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This Day in History: Washington on Human Nature

Could the man be trusted? “I always think it necessary to be very guarded, with those who are professedly acting as double characters. . . . Few men have virtue to withstand the highest bidder,” Washington mused.

The letter reflects something deeper that shaped our nation: Our Founders understood the imperfections of human nature. They knew that people are fallible, and that power corrupts. They knew that greed too often rules the day.

Our Founders reflected on these truths as they created our Constitution. Safeguards would be needed against these base tendencies of human nature.

Modern Americans idolize simple democracy, failing to understand that something better is needed. A simple democracy allows the worst instincts of human nature to take over. It allows bare or unreasonable majorities to tyrannize minority groups. Emotional mobs have too much power.

It’s sometimes said that democracy is two wolves and a sheep voting on what’s for dinner. The sheep in that scenario is not protected simply because it has the right to vote. Our Founders understood this and did not make the mistake of thinking that such a simple-minded approach to self-governance would do.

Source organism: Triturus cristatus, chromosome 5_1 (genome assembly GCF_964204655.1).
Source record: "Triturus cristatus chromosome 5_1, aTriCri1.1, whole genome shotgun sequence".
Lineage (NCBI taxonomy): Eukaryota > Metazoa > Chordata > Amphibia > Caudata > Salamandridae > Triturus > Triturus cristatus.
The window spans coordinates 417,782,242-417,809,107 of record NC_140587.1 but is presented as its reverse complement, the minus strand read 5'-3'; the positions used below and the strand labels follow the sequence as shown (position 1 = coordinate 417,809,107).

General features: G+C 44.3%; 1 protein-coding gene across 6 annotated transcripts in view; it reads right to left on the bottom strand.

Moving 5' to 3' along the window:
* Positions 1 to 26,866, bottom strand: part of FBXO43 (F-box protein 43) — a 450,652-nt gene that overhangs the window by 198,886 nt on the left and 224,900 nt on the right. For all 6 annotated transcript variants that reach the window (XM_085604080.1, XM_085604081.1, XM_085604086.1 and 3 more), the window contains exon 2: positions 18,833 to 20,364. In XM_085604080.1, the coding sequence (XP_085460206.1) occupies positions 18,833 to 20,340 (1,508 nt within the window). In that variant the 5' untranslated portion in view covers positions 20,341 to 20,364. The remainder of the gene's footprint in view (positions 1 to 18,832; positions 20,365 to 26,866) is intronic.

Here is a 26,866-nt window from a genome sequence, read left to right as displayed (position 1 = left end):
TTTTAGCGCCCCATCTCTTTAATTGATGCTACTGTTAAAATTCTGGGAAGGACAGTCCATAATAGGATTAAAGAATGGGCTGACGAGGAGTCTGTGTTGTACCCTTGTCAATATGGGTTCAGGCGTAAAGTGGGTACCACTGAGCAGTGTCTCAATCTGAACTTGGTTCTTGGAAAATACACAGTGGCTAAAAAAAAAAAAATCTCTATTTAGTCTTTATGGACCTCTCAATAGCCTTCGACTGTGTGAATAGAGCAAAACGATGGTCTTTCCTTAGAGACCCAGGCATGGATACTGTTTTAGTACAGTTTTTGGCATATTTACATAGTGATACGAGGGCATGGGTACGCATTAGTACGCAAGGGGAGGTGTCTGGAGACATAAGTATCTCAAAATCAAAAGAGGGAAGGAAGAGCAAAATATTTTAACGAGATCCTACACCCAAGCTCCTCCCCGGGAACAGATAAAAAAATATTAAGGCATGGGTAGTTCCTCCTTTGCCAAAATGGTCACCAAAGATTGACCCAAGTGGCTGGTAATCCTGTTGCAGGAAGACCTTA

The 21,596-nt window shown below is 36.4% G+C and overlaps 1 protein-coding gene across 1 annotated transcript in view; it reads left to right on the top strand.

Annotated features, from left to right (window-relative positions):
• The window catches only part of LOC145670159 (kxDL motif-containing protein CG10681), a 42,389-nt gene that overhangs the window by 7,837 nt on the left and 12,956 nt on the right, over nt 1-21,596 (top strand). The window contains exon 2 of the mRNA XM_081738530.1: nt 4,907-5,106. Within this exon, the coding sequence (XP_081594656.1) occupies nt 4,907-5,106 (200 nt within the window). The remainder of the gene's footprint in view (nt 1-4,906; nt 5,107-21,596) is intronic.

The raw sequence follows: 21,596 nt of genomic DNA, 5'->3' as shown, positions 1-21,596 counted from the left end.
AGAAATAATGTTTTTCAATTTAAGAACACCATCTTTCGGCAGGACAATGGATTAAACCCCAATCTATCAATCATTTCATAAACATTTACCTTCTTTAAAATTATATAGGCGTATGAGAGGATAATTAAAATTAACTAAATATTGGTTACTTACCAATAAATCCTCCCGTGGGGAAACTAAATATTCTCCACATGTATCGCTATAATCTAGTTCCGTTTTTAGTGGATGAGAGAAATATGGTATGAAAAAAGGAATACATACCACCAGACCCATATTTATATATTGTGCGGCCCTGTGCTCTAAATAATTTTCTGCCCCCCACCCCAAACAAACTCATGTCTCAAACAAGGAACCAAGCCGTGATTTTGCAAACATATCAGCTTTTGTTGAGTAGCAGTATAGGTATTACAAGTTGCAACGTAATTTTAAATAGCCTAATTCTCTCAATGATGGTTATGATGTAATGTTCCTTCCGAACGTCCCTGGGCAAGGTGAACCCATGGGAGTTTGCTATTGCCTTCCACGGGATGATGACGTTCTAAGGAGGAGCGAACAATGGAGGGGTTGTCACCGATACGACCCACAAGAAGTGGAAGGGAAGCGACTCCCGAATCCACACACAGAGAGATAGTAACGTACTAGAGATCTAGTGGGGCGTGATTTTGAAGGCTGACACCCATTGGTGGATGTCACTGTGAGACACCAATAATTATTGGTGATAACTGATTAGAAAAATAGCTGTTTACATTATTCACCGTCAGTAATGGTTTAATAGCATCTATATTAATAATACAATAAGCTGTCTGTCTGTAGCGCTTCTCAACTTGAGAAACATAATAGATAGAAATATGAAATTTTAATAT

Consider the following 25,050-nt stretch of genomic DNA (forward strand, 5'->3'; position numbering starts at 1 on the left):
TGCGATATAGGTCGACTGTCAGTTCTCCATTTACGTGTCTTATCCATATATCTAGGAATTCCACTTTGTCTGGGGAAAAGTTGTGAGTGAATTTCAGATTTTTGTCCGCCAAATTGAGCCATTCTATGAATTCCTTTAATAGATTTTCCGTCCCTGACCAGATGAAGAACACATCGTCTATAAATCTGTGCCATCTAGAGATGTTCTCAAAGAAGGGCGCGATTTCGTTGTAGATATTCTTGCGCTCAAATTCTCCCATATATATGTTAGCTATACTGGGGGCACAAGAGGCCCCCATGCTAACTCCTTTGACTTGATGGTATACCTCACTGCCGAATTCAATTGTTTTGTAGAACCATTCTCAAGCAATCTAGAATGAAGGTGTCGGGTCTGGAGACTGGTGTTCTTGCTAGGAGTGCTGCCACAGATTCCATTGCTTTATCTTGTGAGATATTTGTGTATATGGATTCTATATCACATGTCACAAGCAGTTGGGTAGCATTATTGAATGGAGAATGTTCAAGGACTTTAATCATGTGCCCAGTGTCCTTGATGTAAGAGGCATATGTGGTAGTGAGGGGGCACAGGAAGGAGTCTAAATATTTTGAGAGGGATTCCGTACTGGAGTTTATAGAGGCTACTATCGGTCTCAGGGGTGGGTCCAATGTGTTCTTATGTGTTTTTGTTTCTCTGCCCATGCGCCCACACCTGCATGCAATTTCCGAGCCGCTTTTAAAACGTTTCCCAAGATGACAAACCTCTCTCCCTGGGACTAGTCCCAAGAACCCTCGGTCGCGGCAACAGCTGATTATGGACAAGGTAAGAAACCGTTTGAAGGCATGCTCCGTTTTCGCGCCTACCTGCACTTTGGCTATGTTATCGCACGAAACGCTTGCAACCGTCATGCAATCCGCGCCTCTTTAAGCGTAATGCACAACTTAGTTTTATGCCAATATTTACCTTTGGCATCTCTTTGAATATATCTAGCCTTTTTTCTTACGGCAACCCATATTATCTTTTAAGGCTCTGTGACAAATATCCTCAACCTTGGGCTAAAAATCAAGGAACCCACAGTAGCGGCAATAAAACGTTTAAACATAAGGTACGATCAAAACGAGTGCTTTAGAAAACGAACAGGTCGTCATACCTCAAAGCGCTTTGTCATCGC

As a result, our Constitution contains many safeguards to protect our liberty: It separates power among three branches of government. It requires super-majorities to take some actions, such as to amend the Constitution or to override a presidential veto. Our Congress is bicameral, combining a Senate (one state, one vote representation) with a House (one person, one vote). Our Electoral College requires federal majorities to win.

Whatever would our Founders make of modern attempts to ignore or eliminate such constitutional safeguards? Would they think we are too easily dismissing everything they worked so hard for?

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